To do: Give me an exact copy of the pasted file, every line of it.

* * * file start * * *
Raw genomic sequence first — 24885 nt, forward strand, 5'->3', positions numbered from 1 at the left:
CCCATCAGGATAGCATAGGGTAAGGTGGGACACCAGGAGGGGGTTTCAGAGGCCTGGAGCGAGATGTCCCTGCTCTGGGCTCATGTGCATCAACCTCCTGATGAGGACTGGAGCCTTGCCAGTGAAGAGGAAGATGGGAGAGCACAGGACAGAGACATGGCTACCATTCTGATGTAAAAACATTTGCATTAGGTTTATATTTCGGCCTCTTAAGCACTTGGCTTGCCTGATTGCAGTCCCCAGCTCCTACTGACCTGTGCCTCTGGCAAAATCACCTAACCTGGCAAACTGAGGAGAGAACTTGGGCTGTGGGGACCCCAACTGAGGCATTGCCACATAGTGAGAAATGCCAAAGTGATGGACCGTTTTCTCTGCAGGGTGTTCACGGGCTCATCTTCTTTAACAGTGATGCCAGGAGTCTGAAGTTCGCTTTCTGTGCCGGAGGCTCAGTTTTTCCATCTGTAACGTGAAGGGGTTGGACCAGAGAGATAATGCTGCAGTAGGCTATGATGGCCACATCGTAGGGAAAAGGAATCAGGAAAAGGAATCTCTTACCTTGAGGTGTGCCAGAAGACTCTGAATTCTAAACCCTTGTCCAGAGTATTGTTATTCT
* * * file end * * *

Raw genomic sequence first — 24885 nt, forward strand, 5'->3', positions numbered from 1 at the left:
CCCATCAGGATAGCATAGGGTAAGGTGGGACACCAGGAGGGGGTTTCAGAGGCCTGGAGCGAGATGTCCCTGCTCTGGGCTCATGTGCATCAACCTCCTGATGAGGACTGGAGCCTTGCCAGTGAAGAGGAAGATGGGAGAGCACAGGACAGAGACATGGCTACCATTCTGATGTAAAAACATTTGCATTAGGTTTATATTTCGGCCTCTTAAGCACTTGGCTTGCCTGATTGCAGTCCCCAGCTCCTACTGACCTGTGCCTCTGGCAAAATCACCTAACCTGGCAAACTGAGGAGAGAACTTGGGCTGTGGGGACCCCAACTGAGGCATTGCCACATAGTGAGAAATGCCAAAGTGATGGACCGTTTTCTCTGCAGGGTGTTCACGGGCTCATCTTCTTTAACAGTGATGCCAGGAGTCTGAAGTTCGCTTTCTGTGCCGGAGGCTCAGTTTTTCCATCTGTAACGTGAAGGGGTTGGACCAGAGAGATAATGCTGCAGTAGGCTATGATGGCCACATCGTAGGGAAAAGGAATCAGGAAAAGGAATCTCTTACCTTGAGGTGTGCCAGAAGACTCTGAATTCTAAACCCTTGTCCAGAGTATTGTTATTCT